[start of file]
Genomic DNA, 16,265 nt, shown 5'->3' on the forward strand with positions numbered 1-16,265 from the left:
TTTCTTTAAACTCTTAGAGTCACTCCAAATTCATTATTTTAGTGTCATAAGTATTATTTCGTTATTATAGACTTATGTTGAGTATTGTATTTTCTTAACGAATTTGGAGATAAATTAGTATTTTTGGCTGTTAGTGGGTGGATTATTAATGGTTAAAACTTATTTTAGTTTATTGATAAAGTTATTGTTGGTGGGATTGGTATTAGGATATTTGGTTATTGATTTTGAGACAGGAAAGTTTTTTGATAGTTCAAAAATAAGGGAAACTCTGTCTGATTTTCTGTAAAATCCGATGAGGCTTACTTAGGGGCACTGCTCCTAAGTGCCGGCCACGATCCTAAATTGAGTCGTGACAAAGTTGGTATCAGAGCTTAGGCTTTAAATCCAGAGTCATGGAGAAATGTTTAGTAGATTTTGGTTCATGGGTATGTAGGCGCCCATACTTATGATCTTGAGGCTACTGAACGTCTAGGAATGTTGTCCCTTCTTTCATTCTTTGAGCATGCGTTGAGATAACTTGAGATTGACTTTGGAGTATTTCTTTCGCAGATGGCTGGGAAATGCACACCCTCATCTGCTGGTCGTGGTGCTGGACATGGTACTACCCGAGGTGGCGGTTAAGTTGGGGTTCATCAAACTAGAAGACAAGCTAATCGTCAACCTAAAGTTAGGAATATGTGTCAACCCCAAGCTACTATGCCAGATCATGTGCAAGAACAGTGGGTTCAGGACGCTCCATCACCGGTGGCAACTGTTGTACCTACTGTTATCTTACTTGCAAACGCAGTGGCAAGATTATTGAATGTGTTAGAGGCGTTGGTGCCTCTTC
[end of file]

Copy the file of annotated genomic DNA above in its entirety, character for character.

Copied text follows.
Genomic DNA, 16,265 nt, shown 5'->3' on the forward strand with positions numbered 1-16,265 from the left:
TTTCTTTAAACTCTTAGAGTCACTCCAAATTCATTATTTTAGTGTCATAAGTATTATTTCGTTATTATAGACTTATGTTGAGTATTGTATTTTCTTAACGAATTTGGAGATAAATTAGTATTTTTGGCTGTTAGTGGGTGGATTATTAATGGTTAAAACTTATTTTAGTTTATTGATAAAGTTATTGTTGGTGGGATTGGTATTAGGATATTTGGTTATTGATTTTGAGACAGGAAAGTTTTTTGATAGTTCAAAAATAAGGGAAACTCTGTCTGATTTTCTGTAAAATCCGATGAGGCTTACTTAGGGGCACTGCTCCTAAGTGCCGGCCACGATCCTAAATTGAGTCGTGACAAAGTTGGTATCAGAGCTTAGGCTTTAAATCCAGAGTCATGGAGAAATGTTTAGTAGATTTTGGTTCATGGGTATGTAGGCGCCCATACTTATGATCTTGAGGCTACTGAACGTCTAGGAATGTTGTCCCTTCTTTCATTCTTTGAGCATGCGTTGAGATAACTTGAGATTGACTTTGGAGTATTTCTTTCGCAGATGGCTGGGAAATGCACACCCTCATCTGCTGGTCGTGGTGCTGGACATGGTACTACCCGAGGTGGCGGTTAAGTTGGGGTTCATCAAACTAGAAGACAAGCTAATCGTCAACCTAAAGTTAGGAATATGTGTCAACCCCAAGCTACTATGCCAGATCATGTGCAAGAACAGTGGGTTCAGGACGCTCCATCACCGGTGGCAACTGTTGTACCTACTGTTATCTTACTTGCAAACGCAGTGGCAAGATTATTGAATGTGTTAGAGGCGTTGGTGCCTCTTC